Ocularcentrism, storytelling, and the internet

In The Eyes of the Skin: Architecture and the Senses, philosopher and architect Juhani Pallasmaa mourns our ocularcentric culture. By ocularcentric, Pallasmaa means a culture made for the eyes, where sight dominates all other senses, where we experience the world through vision alone rather than an integration of all five senses. Pallasmaa argues that second to vision is hearing. The other three senses are ignored almost entirely. This is pretty radical, especially considering that he’s an architect, an occupation focused keenly on the visual experience. And yet, Pallasmaa argues:

Sight isolates, whereas sound incorporates; vision is unidirectional, whereas sound is omni-directional… Sight is the sense of the solitary observer, whereas hearing creates a sense of connection and solidarity. (49-50)

Reading Pallasmaa, I immediately thought of Walter Benjamin and his argument about the end of storytelling, how as a culture, we have lost our memory of oral narrative, which ultimately leads to an inability to communicate orally. Oral stories are grounded in the audio, but even more importantly, they offer a different way of thinking. To tell a story is an art. Whereas I can write novels and short stories galore, I am a terrible storyteller, by which I mean a terrible story-speaker. Why? It’s a way of thinking to which I am utterly unaccustomed. I have grown up in an ocularcentric world, where weight is put on the written word. What is written is powerful. It is permanent. What is spoken is ethereal. It is gone – and forgotten – as soon as it is spoken.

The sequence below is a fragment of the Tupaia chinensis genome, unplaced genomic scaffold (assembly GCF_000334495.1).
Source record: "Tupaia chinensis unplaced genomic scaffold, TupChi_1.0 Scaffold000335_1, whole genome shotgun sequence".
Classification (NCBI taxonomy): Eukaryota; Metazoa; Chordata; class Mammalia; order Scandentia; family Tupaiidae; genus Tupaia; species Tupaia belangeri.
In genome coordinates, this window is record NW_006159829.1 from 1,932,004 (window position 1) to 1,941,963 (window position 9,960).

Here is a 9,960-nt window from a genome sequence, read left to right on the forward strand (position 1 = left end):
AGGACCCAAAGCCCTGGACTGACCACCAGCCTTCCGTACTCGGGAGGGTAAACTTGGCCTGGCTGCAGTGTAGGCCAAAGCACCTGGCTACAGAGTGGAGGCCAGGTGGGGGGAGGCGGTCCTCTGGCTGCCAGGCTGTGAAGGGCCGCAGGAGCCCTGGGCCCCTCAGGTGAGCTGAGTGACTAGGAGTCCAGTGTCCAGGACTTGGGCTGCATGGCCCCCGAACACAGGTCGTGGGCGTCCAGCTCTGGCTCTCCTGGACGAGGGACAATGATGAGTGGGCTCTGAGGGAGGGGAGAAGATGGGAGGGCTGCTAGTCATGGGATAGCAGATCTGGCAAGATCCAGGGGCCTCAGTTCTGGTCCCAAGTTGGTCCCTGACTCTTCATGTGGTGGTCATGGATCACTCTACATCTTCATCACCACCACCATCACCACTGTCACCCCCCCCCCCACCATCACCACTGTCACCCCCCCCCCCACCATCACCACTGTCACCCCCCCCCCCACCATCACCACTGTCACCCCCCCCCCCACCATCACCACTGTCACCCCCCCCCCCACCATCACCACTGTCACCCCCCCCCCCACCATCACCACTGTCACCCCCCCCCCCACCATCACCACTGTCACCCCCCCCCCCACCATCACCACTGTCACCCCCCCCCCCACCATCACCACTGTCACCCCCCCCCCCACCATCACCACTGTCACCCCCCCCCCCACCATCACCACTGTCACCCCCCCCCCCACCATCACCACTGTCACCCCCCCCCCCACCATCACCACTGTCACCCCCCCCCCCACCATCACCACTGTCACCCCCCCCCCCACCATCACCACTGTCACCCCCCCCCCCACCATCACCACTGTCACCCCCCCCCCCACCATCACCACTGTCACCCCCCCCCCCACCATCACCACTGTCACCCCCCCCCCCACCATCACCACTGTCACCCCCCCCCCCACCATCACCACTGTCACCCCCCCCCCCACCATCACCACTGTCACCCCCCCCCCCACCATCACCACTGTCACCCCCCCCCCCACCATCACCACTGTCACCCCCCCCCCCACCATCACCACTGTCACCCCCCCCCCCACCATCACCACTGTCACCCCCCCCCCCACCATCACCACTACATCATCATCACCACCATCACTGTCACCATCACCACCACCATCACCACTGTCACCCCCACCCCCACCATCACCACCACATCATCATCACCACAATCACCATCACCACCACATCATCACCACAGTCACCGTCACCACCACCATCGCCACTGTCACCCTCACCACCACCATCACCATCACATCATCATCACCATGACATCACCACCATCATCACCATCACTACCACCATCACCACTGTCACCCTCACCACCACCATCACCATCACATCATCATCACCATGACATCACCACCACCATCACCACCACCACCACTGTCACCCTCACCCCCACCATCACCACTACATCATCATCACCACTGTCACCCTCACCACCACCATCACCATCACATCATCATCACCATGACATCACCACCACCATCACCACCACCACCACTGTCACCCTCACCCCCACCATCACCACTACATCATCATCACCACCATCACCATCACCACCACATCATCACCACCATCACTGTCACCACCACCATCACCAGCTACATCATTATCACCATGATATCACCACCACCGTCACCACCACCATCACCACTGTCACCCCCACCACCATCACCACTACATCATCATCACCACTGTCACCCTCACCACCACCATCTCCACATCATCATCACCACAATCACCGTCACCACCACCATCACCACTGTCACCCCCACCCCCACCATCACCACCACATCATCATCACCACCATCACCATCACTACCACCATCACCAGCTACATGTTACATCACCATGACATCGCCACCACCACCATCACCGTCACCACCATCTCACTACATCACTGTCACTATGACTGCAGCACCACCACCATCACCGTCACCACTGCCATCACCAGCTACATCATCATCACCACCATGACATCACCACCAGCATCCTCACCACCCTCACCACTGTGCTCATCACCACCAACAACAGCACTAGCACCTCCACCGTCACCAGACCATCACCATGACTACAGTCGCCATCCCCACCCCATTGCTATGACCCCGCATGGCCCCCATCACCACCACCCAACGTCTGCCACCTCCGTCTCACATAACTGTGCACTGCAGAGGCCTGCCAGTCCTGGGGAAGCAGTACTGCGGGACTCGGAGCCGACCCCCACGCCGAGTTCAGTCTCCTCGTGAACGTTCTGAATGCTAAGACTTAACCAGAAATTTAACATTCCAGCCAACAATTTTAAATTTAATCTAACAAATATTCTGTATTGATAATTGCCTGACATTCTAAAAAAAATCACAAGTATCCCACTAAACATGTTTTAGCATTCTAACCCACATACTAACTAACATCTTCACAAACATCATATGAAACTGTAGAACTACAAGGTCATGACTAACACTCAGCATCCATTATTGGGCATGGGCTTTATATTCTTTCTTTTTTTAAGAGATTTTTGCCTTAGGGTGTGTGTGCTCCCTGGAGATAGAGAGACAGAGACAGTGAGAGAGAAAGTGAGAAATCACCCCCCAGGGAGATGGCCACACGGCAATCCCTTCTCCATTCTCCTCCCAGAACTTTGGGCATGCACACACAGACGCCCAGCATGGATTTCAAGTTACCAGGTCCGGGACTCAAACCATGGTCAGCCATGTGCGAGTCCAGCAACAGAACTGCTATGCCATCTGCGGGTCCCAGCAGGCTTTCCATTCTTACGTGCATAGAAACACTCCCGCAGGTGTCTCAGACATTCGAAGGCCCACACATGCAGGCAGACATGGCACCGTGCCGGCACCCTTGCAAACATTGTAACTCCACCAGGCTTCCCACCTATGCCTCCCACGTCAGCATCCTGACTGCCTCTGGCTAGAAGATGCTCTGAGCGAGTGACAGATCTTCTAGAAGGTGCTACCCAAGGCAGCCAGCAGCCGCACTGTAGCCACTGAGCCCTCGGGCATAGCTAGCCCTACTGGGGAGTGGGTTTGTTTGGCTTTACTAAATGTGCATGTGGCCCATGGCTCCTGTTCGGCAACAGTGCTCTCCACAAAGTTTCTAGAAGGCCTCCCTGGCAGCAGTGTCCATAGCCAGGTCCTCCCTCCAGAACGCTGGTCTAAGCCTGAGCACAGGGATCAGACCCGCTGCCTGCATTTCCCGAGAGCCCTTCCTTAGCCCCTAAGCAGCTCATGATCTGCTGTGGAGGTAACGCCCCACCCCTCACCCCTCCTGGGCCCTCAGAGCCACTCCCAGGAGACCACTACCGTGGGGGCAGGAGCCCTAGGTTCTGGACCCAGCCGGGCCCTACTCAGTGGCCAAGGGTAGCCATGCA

Random / 19 Comments
March 11th, 2011 / 3:02 pm

Geography Thursday: A Place of Dreams

A non-magic magic story: In April 1879, a French postman tripped on a stone while he was delivering mail. Inspired by its shape, form, texture, whatever, he picked it up. From that day forward, this postman, named Ferdinand Cheval, collected rocks in a wheel barrel after work, and from these rocks he built a palace. I wanted to use the word “castle” to emphasize the magic component, but “palace” is just as sufficient. He called it Palais Ideal, his Ideal Palace. It took him thirty-six years. Below, you’ll find images, lots of them. They are glorious.


I Like __ A Lot / 30 Comments
January 13th, 2011 / 10:44 am